Technical MB General

Technical non-specific MB

Sprinter Low Boost – Limp Home on Full Throttle

One of the 2004 long wheel base Mercedes Sprinters developed a problem where everything was fine under moderate throttle openings but once full power was called for, the van would register a fault and lock into limp home. Recycling the ignition cleared the fault, until the next wide open throttle and call for high power.

A great deal of work had been done on this particular van over a short period and most of the regular problematic contenders covered elsewhere on this subject had been dealt with. We knew we had good fuel delivery, good fuel pressure, sound boost and good induction hose-work. New sensors had been fitted on both low and high pressure points on the system and the only fault recorded was low boost.

Faulty Sprinter turbo boost actuator

We had previously seen another fleet operators Sprinter register low boost and discovered that the intake air filter was completely choked with muck and grime, this was not the case with this van.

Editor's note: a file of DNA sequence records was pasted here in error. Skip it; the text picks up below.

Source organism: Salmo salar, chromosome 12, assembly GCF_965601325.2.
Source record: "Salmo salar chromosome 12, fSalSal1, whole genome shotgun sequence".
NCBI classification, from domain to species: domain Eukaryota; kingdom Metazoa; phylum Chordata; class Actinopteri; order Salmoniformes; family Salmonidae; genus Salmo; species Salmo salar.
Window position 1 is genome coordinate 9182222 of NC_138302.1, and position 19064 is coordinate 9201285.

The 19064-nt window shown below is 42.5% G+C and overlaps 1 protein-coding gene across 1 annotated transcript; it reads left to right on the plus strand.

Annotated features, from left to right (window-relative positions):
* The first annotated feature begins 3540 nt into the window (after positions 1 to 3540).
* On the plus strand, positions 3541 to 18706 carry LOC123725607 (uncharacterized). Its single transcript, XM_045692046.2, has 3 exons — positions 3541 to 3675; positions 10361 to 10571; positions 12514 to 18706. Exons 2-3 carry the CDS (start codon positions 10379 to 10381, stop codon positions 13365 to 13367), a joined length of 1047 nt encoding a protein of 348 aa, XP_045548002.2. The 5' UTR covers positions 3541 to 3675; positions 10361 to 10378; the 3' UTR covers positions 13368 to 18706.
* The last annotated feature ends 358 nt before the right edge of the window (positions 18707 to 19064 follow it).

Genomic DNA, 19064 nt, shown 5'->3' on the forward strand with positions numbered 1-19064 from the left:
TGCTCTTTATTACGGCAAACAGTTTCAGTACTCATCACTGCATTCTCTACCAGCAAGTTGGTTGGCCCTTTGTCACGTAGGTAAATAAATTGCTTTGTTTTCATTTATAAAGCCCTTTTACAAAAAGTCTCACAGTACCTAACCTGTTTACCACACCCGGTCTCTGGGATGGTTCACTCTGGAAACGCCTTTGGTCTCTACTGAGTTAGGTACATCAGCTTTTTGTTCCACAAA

Examining for mechanical issues became a primary focus as all the electrical systems were sound and cross-referring their readings on ‘live data’ proved their adequate function. In driving the vehicle with the code reader connected, we were able to see that maximum turbo boost was never achieved at full power, but was seen approaching moderate peaks at more modest and lazy throttle openings.

Often the van would perform fine unladen and fail consistently when loaded, slipping into limp home as soon as the driver tried to make good progress.

I removed the airbox and checked the vacuum pipework from the brake servo to the boost control valve and everything was in good order. I removed the supply pipe to the turbo actuator and double checked this for problems such as nicks, cuts and splits – nothing.

The lever arm to the turbo was free and this was confirmed by removing the circlip from the eye of the actuator arm and manually operating it to prove there was nothing wrong within.

Faulty turbo boost actuator Mercedes Sprinter